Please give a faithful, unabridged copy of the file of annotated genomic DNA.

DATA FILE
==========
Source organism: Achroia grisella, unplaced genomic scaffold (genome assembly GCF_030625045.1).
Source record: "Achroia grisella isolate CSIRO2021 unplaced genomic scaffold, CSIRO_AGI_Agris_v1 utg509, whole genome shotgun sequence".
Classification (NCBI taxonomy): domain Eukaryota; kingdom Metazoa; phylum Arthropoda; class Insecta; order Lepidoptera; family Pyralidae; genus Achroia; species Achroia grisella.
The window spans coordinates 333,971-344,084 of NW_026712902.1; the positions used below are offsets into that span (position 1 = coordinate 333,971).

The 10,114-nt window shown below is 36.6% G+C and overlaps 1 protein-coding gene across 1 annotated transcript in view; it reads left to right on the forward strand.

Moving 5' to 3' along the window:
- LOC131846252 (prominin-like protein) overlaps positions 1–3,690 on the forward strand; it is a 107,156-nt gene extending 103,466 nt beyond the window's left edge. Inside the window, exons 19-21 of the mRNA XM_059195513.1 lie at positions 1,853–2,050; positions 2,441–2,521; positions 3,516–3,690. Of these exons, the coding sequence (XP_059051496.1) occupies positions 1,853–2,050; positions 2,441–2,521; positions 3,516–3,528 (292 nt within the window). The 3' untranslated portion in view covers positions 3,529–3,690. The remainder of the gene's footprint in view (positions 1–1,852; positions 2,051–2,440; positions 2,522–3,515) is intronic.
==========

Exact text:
Source organism: Achroia grisella, unplaced genomic scaffold (genome assembly GCF_030625045.1).
Source record: "Achroia grisella isolate CSIRO2021 unplaced genomic scaffold, CSIRO_AGI_Agris_v1 utg509, whole genome shotgun sequence".
Classification (NCBI taxonomy): domain Eukaryota; kingdom Metazoa; phylum Arthropoda; class Insecta; order Lepidoptera; family Pyralidae; genus Achroia; species Achroia grisella.
The window spans coordinates 333,971-344,084 of NW_026712902.1; the positions used below are offsets into that span (position 1 = coordinate 333,971).

The 10,114-nt window shown below is 36.6% G+C and overlaps 1 protein-coding gene across 1 annotated transcript in view; it reads left to right on the forward strand.

Moving 5' to 3' along the window:
- LOC131846252 (prominin-like protein) overlaps positions 1–3,690 on the forward strand; it is a 107,156-nt gene extending 103,466 nt beyond the window's left edge. Inside the window, exons 19-21 of the mRNA XM_059195513.1 lie at positions 1,853–2,050; positions 2,441–2,521; positions 3,516–3,690. Of these exons, the coding sequence (XP_059051496.1) occupies positions 1,853–2,050; positions 2,441–2,521; positions 3,516–3,528 (292 nt within the window). The 3' untranslated portion in view covers positions 3,529–3,690. The remainder of the gene's footprint in view (positions 1–1,852; positions 2,051–2,440; positions 2,522–3,515) is intronic.